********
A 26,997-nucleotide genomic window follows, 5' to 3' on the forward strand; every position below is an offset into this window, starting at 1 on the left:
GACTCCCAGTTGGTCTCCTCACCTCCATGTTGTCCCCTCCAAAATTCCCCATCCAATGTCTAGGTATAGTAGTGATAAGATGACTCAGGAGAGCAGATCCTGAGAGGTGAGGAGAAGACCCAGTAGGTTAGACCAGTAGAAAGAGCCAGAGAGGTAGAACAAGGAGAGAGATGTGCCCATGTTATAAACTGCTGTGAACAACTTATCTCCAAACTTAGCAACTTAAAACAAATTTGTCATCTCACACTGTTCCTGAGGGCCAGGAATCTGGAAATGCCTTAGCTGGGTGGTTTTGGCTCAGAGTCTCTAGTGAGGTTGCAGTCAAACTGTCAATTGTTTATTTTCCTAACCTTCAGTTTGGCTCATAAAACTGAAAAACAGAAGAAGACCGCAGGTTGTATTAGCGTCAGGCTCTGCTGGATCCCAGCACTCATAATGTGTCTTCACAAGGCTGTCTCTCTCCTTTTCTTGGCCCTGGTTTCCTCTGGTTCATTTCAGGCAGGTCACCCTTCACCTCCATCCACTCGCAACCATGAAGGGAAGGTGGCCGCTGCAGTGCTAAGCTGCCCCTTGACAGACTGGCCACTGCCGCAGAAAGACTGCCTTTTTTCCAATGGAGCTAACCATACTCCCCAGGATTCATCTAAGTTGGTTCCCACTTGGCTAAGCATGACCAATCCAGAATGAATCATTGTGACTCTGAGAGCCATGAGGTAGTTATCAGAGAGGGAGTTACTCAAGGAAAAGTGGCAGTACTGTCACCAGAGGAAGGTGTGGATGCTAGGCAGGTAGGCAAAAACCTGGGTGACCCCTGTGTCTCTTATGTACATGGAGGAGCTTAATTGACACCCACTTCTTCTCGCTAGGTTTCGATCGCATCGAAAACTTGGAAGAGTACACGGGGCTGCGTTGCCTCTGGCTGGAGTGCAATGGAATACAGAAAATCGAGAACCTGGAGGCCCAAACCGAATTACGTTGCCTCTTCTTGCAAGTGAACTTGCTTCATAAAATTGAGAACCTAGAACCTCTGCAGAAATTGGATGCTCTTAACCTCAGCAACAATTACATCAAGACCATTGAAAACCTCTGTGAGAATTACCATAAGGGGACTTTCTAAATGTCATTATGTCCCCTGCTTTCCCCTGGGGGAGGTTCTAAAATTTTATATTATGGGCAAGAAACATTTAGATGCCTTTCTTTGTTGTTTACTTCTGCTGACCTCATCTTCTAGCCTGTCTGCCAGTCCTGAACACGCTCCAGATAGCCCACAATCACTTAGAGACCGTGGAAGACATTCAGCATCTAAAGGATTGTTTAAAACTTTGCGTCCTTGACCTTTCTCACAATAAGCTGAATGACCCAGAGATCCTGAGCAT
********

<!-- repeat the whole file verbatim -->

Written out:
A 26,997-nucleotide genomic window follows, 5' to 3' on the forward strand; every position below is an offset into this window, starting at 1 on the left:
GACTCCCAGTTGGTCTCCTCACCTCCATGTTGTCCCCTCCAAAATTCCCCATCCAATGTCTAGGTATAGTAGTGATAAGATGACTCAGGAGAGCAGATCCTGAGAGGTGAGGAGAAGACCCAGTAGGTTAGACCAGTAGAAAGAGCCAGAGAGGTAGAACAAGGAGAGAGATGTGCCCATGTTATAAACTGCTGTGAACAACTTATCTCCAAACTTAGCAACTTAAAACAAATTTGTCATCTCACACTGTTCCTGAGGGCCAGGAATCTGGAAATGCCTTAGCTGGGTGGTTTTGGCTCAGAGTCTCTAGTGAGGTTGCAGTCAAACTGTCAATTGTTTATTTTCCTAACCTTCAGTTTGGCTCATAAAACTGAAAAACAGAAGAAGACCGCAGGTTGTATTAGCGTCAGGCTCTGCTGGATCCCAGCACTCATAATGTGTCTTCACAAGGCTGTCTCTCTCCTTTTCTTGGCCCTGGTTTCCTCTGGTTCATTTCAGGCAGGTCACCCTTCACCTCCATCCACTCGCAACCATGAAGGGAAGGTGGCCGCTGCAGTGCTAAGCTGCCCCTTGACAGACTGGCCACTGCCGCAGAAAGACTGCCTTTTTTCCAATGGAGCTAACCATACTCCCCAGGATTCATCTAAGTTGGTTCCCACTTGGCTAAGCATGACCAATCCAGAATGAATCATTGTGACTCTGAGAGCCATGAGGTAGTTATCAGAGAGGGAGTTACTCAAGGAAAAGTGGCAGTACTGTCACCAGAGGAAGGTGTGGATGCTAGGCAGGTAGGCAAAAACCTGGGTGACCCCTGTGTCTCTTATGTACATGGAGGAGCTTAATTGACACCCACTTCTTCTCGCTAGGTTTCGATCGCATCGAAAACTTGGAAGAGTACACGGGGCTGCGTTGCCTCTGGCTGGAGTGCAATGGAATACAGAAAATCGAGAACCTGGAGGCCCAAACCGAATTACGTTGCCTCTTCTTGCAAGTGAACTTGCTTCATAAAATTGAGAACCTAGAACCTCTGCAGAAATTGGATGCTCTTAACCTCAGCAACAATTACATCAAGACCATTGAAAACCTCTGTGAGAATTACCATAAGGGGACTTTCTAAATGTCATTATGTCCCCTGCTTTCCCCTGGGGGAGGTTCTAAAATTTTATATTATGGGCAAGAAACATTTAGATGCCTTTCTTTGTTGTTTACTTCTGCTGACCTCATCTTCTAGCCTGTCTGCCAGTCCTGAACACGCTCCAGATAGCCCACAATCACTTAGAGACCGTGGAAGACATTCAGCATCTAAAGGATTGTTTAAAACTTTGCGTCCTTGACCTTTCTCACAATAAGCTGAATGACCCAGAGATCCTGAGCAT